To publish in any reputable journal, the authors have to pay a fee.

You have an interesting definition of "reputable".

e Print Archives (2, Informative)

mentatjack (309991) | more than 11 years ago | (#4903878)

I keep abreast of current science using http://xxx.lanl.gov

Articles show up in the ePrint archive often 6 months before they shows up in the journals.

Re:e Print Archives (0)

Anonymous Coward | more than 11 years ago | (#4903899)

I keep a breast in my drawer.

I can't keep them for 6 months , they don't keep that long.

It's pretty simple actually (4, Interesting)

SteweyGriffin (634046) | more than 11 years ago | (#4903893)

There's a rarely-explored connection between science and freedom AFAIK.

IANAL, but I still feel that the automatic assumption that these two things will always get better rests on the broad but not infinite shoulders of Aristotle, the Founding Fathers (regardless of where you live), and Ayn Rand-like characters.

IIRC from my studies, during the 'Dark Ages', the accumulated knowledge of centuries vanished, and these instants nearly coincided with repression of freedom (either from church or state).

PMFJI, but there is much evidence that the American era is coming to an end, and with it may come darker ages than those ever before known. (specifally, I cite the FDA, for crushing the advance of pharmacudical/medical science, as well as the departments of education, for caving to the mysics in their insistance that creationism be taught in public schools; and the gov't in general for any and all attempts to regulate, censor, or tax the Internet.)

This may sound TLTBT, but I say enjoy the freedom you have while you still have it. Our time time may be running out.

TXS.

Re:It's pretty simple actually (1)

jdkincad (576359) | more than 11 years ago | (#4904025)

AFAIK. ... IANAL,... IIRC ... PMFJI...FDA... TLTBT,... TXS.
Admit it, you just made posted that to use numerous abbreviations.

we all know (0)

iosmart (624285) | more than 11 years ago | (#4903894)

that iosmart owns science!! or maybe price chopper wristbands and latex gloves owns science. who knows?

What the hell kind of commies are these? (-1, Offtopic)

Anonymous Coward | more than 11 years ago | (#4903898)

PUBLIC ownership? That's a paddling!

Science: Patent Pending (1)

DougJohnson (595893) | more than 11 years ago | (#4903908)

My current Science Patent is pending at the US Patent office. I've outlined the "Technique of researching, evaluating and publishing" Where in a participant (which I call Scientist) will seek to find a problem, then think about or find a solution. This patent also covers the cases where there is an a priori solution, and the Scientist attempts to find a problem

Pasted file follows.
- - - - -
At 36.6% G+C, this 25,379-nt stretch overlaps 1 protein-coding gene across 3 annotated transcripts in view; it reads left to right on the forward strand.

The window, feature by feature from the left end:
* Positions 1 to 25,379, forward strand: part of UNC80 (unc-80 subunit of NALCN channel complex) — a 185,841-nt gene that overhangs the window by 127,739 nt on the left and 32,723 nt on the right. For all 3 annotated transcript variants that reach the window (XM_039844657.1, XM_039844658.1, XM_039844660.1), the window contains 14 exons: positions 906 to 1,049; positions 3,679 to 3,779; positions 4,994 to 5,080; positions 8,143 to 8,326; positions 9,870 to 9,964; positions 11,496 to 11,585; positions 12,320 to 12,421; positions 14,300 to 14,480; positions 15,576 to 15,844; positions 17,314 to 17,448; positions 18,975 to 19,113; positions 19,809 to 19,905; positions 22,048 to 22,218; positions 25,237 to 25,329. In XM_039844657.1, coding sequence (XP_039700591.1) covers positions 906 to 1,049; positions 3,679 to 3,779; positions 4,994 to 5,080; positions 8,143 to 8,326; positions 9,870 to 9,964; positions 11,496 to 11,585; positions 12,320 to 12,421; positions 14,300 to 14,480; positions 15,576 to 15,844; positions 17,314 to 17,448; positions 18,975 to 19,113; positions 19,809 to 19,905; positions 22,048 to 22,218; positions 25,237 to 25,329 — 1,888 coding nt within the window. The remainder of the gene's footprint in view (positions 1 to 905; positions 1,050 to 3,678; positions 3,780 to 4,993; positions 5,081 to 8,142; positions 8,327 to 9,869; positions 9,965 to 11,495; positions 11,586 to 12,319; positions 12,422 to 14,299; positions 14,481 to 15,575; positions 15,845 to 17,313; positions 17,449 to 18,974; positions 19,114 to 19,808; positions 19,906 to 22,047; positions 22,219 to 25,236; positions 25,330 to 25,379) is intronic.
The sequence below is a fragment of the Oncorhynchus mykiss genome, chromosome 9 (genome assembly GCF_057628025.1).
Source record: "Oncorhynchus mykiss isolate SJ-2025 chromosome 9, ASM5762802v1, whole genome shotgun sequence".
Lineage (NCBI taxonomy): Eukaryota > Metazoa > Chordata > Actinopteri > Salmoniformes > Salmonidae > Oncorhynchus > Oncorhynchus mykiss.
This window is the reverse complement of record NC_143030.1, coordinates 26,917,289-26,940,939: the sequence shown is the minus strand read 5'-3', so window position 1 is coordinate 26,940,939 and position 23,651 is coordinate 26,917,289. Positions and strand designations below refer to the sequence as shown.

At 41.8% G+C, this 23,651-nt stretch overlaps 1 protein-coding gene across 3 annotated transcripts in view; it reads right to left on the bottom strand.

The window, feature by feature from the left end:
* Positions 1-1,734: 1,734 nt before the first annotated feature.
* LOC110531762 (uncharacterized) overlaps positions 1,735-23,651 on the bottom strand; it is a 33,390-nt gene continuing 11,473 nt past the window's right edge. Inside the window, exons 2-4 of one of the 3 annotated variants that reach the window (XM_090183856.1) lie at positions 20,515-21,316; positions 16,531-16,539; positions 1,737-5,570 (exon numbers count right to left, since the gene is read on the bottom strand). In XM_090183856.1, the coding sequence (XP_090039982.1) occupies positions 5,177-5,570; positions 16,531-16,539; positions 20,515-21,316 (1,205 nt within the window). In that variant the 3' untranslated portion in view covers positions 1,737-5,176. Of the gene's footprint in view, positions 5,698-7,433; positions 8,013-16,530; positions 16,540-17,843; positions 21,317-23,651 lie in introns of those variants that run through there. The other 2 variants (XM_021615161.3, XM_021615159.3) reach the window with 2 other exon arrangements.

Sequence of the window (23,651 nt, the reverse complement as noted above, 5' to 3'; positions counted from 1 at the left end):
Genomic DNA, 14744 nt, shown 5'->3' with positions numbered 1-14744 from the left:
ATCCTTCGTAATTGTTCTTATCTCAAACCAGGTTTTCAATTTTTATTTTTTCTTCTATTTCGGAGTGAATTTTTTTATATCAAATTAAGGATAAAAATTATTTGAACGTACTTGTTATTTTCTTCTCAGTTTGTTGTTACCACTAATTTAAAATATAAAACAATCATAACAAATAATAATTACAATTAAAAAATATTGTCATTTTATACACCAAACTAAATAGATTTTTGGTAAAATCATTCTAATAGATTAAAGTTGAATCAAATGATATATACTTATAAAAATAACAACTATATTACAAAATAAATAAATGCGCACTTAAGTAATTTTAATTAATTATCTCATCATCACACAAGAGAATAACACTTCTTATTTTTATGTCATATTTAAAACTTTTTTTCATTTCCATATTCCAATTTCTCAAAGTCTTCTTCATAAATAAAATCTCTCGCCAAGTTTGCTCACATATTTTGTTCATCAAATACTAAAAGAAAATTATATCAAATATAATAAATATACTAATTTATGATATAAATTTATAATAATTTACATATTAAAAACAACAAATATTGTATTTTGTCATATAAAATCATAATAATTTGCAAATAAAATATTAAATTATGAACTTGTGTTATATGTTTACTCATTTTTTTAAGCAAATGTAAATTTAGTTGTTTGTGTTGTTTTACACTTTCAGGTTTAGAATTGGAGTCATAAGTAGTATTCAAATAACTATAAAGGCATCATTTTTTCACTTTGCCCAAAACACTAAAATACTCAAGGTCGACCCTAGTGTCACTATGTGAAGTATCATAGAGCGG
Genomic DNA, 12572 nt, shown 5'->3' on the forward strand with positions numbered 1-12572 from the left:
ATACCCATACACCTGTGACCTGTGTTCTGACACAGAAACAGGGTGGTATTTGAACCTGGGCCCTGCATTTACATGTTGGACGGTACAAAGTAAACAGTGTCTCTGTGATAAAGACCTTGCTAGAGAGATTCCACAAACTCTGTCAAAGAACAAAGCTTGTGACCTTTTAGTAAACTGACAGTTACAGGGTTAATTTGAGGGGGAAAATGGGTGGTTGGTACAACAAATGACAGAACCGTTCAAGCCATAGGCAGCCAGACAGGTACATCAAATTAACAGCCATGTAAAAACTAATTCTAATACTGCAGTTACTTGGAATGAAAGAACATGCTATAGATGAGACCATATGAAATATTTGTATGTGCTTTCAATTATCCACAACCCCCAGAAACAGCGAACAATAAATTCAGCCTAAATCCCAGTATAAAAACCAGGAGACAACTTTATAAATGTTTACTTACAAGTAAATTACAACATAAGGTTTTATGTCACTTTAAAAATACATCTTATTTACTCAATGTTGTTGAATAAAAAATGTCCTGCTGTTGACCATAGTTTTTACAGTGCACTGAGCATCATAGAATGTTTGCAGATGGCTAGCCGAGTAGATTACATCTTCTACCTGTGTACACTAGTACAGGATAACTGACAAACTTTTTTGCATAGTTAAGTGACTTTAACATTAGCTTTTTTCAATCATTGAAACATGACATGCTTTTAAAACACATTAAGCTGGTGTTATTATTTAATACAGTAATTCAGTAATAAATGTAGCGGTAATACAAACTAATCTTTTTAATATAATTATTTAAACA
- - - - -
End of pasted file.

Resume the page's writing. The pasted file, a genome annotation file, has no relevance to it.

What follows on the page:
If you wish to license this technology, please contact me.

google research (3, Interesting)

rediguana (104664) | more than 11 years ago | (#4903925)

What I would like to see developed is Google Research, a search engine of papers only. Yes, your milage would vary as some would, and some would not have had peer review. But it would still be a very useful research tool.

Not "science" -- "biology" (5, Insightful)

StupendousMan (69768) | more than 11 years ago | (#4903935)

Note that the PLoS plans to start with two journals which focus on biology and medicine. These are the fields where basic research can yield megabucks in the relatively short term. In my own field (astronomy), there's not a cent to be made by anyone; hence, I doubt we'll see a PLoS journal of astronomy or astrophysics anytime soon.

Note also that if researchers didn't care about getting money from industry, they wouldn't be chary of publishing their results for all to see. The real problems occur when scientists need big money to set up big labs employing many people to develop new medicines (or do research which has obvious applications to new medicines) which can treat "wealthy" diseases: diseases which affect many people in wealthy countries. I don't see a way around this: investment by big pharmaceutical companies WILL speed the pace of such research (that's good), but will also lead to secrecy and higher drug prices for some time after the products first appear (that's bad).

Some problems are just plain complicated. This is one of them. I wish the PLoS the best of luck, but I don't give them much of a chance. As long as a few researchers are willing to work in secrecy, they can use the PLoS results plus their "secret" results and often beat the "public" researchers to the punch. It's not unlike the prisoner's dilemma.

Enter Politics (5, Insightful)

Anik315 (585913) | more than 11 years ago | (#4903972)

Of course this is all noble, well-intentioned and all that good stuff in principle...

But

This changes subtly capitalistic influences to a subtly politicized ones.

I don't care how accomplished these prominent scientists on the editorial boards are, they're not gods, and they'll have their own subconcious axes to grind. In journals like Science and Nature, at least the capitalistic incentive is dry and impersonal, unlike the motivation to maintain dogma.